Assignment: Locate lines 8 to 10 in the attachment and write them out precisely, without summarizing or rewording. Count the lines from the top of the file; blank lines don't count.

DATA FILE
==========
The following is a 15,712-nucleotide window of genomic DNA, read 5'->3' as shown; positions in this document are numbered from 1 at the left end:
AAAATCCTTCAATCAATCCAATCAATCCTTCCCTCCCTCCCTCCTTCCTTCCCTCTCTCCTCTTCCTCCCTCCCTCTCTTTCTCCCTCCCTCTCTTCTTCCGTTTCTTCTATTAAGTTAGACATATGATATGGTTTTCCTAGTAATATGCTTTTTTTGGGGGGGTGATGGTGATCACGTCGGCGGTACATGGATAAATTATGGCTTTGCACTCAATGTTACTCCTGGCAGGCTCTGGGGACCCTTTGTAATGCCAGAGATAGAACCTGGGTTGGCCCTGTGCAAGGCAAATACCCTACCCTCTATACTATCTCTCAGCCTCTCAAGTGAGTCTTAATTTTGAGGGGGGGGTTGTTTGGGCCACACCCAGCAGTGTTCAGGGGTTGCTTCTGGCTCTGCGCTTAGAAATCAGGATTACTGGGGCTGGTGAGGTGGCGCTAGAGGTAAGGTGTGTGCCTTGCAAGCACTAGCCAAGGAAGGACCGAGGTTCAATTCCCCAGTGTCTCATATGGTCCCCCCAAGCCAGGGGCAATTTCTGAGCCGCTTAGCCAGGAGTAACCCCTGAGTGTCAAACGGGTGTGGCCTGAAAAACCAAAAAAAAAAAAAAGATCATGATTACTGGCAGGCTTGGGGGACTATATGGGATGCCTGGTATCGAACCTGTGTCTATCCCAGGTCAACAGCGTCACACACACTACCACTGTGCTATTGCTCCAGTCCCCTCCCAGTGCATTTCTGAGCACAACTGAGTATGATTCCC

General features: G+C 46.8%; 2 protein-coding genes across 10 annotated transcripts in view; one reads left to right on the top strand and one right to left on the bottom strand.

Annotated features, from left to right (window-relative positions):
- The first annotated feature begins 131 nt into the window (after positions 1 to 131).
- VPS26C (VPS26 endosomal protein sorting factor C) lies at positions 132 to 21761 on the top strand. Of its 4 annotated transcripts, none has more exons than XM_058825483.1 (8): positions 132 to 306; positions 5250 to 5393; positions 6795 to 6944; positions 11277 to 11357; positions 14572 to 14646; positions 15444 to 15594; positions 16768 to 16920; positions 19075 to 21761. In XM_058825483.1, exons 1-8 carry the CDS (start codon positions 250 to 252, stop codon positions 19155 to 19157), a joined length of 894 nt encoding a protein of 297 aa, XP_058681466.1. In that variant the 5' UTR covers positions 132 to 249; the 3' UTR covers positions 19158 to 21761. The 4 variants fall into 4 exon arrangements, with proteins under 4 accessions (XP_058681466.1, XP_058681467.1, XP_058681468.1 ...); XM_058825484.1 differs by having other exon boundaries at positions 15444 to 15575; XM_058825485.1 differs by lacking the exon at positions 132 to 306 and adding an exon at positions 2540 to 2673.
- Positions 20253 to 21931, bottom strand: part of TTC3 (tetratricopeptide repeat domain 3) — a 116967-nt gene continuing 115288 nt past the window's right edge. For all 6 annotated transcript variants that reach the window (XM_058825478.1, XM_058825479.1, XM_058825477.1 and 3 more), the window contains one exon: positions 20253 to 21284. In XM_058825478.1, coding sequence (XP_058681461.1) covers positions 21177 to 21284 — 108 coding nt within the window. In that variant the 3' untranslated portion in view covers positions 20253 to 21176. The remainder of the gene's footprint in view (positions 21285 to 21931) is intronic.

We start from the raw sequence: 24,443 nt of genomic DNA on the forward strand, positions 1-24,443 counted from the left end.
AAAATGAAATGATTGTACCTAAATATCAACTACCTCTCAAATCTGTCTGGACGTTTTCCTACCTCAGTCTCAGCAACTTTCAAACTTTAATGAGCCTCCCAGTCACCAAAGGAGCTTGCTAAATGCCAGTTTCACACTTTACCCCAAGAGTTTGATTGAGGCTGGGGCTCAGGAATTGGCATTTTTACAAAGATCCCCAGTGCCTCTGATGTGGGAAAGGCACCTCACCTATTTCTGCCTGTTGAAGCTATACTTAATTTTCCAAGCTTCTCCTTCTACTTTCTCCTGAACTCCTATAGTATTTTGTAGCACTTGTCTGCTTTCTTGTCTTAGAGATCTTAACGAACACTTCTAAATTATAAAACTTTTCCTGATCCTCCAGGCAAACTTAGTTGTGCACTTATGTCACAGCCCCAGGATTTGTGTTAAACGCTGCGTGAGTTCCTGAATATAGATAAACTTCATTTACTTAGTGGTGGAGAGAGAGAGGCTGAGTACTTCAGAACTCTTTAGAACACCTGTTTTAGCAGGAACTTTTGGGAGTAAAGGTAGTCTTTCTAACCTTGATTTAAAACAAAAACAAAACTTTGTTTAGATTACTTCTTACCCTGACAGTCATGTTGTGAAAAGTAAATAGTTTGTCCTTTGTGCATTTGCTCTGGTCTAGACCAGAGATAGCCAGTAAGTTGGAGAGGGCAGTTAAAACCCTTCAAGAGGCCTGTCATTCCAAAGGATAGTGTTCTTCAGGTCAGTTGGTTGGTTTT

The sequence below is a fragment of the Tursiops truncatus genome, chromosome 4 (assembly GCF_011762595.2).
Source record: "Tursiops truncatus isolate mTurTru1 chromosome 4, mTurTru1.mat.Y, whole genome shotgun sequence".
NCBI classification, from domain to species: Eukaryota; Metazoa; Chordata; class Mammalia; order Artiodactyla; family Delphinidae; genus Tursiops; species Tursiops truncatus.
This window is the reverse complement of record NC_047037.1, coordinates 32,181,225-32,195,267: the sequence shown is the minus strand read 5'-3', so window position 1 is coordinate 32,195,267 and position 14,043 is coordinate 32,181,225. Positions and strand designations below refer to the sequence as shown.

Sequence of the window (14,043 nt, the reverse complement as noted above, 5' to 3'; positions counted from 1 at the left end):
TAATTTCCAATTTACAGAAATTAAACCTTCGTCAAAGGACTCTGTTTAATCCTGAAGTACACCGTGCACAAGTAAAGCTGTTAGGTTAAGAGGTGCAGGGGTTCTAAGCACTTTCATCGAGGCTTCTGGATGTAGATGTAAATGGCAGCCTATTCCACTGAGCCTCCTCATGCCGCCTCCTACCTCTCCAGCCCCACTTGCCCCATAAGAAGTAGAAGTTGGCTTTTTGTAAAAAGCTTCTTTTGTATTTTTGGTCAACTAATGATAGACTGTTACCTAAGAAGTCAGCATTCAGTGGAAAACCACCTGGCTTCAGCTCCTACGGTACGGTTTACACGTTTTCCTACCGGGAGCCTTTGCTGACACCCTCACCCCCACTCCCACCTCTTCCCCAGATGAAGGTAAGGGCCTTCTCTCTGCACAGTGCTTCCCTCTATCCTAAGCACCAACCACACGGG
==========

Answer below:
We start from the raw sequence: 24,443 nt of genomic DNA on the forward strand, positions 1-24,443 counted from the left end.
AAAATGAAATGATTGTACCTAAATATCAACTACCTCTCAAATCTGTCTGGACGTTTTCCTACCTCAGTCTCAGCAACTTTCAAACTTTAATGAGCCTCCCAGTCACCAAAGGAGCTTGCTAAATGCCAGTTTCACACTTTACCCCAAGAGTTTGATTGAGGCTGGGGCTCAGGAATTGGCATTTTTACAAAGATCCCCAGTGCCTCTGATGTGGGAAAGGCACCTCACCTATTTCTGCCTGTTGAAGCTATACTTAATTTTCCAAGCTTCTCCTTCTACTTTCTCCTGAACTCCTATAGTATTTTGTAGCACTTGTCTGCTTTCTTGTCTTAGAGATCTTAACGAACACTTCTAAATTATAAAACTTTTCCTGATCCTCCAGGCAAACTTAGTTGTGCACTTATGTCACAGCCCCAGGATTTGTGTTAAACGCTGCGTGAGTTCCTGAATATAGATAAACTTCATTTACTTAGTGGTGGAGAGAGAGAGGCTGAGTACTTCAGAACTCTTTAGAACACCTGTTTTAGCAGGAACTTTTGGGAGTAAAGGTAGTCTTTCTAACCTTGATTTAAAACAAAAACAAAACTTTGTTTAGATTACTTCTTACCCTGACAGTCATGTTGTGAAAAGTAAATAGTTTGTCCTTTGTGCATTTGCTCTGGTCTAGACCAGAGATAGCCAGTAAGTTGGAGAGGGCAGTTAAAACCCTTCAAGAGGCCTGTCATTCCAAAGGATAGTGTTCTTCAGGTCAGTTGGTTGGTTTT

The sequence below is a fragment of the Tursiops truncatus genome, chromosome 4 (assembly GCF_011762595.2).